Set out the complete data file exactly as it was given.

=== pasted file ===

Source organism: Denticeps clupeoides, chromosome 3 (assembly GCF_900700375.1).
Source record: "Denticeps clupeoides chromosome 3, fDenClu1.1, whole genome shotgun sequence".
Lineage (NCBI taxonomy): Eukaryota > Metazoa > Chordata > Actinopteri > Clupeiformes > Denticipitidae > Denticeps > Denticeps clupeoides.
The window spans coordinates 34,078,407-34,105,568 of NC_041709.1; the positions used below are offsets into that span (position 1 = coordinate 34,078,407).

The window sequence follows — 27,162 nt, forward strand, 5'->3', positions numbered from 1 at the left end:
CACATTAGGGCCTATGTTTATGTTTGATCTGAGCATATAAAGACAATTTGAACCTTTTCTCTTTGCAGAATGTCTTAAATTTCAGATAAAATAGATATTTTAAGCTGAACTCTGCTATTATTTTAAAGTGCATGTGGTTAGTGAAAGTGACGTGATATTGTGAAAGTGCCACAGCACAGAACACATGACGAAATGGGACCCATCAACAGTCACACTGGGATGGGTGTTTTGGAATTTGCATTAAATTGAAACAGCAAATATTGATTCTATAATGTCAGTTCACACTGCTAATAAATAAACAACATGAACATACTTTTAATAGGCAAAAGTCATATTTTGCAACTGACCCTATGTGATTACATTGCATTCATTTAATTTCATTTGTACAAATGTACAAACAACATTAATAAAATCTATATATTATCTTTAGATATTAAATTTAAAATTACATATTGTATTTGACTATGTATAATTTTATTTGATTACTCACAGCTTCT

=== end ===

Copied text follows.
Source organism: Denticeps clupeoides, chromosome 3 (assembly GCF_900700375.1).
Source record: "Denticeps clupeoides chromosome 3, fDenClu1.1, whole genome shotgun sequence".
Lineage (NCBI taxonomy): Eukaryota > Metazoa > Chordata > Actinopteri > Clupeiformes > Denticipitidae > Denticeps > Denticeps clupeoides.
The window spans coordinates 34,078,407-34,105,568 of NC_041709.1; the positions used below are offsets into that span (position 1 = coordinate 34,078,407).

The window sequence follows — 27,162 nt, forward strand, 5'->3', positions numbered from 1 at the left end:
CACATTAGGGCCTATGTTTATGTTTGATCTGAGCATATAAAGACAATTTGAACCTTTTCTCTTTGCAGAATGTCTTAAATTTCAGATAAAATAGATATTTTAAGCTGAACTCTGCTATTATTTTAAAGTGCATGTGGTTAGTGAAAGTGACGTGATATTGTGAAAGTGCCACAGCACAGAACACATGACGAAATGGGACCCATCAACAGTCACACTGGGATGGGTGTTTTGGAATTTGCATTAAATTGAAACAGCAAATATTGATTCTATAATGTCAGTTCACACTGCTAATAAATAAACAACATGAACATACTTTTAATAGGCAAAAGTCATATTTTGCAACTGACCCTATGTGATTACATTGCATTCATTTAATTTCATTTGTACAAATGTACAAACAACATTAATAAAATCTATATATTATCTTTAGATATTAAATTTAAAATTACATATTGTATTTGACTATGTATAATTTTATTTGATTACTCACAGCTTCT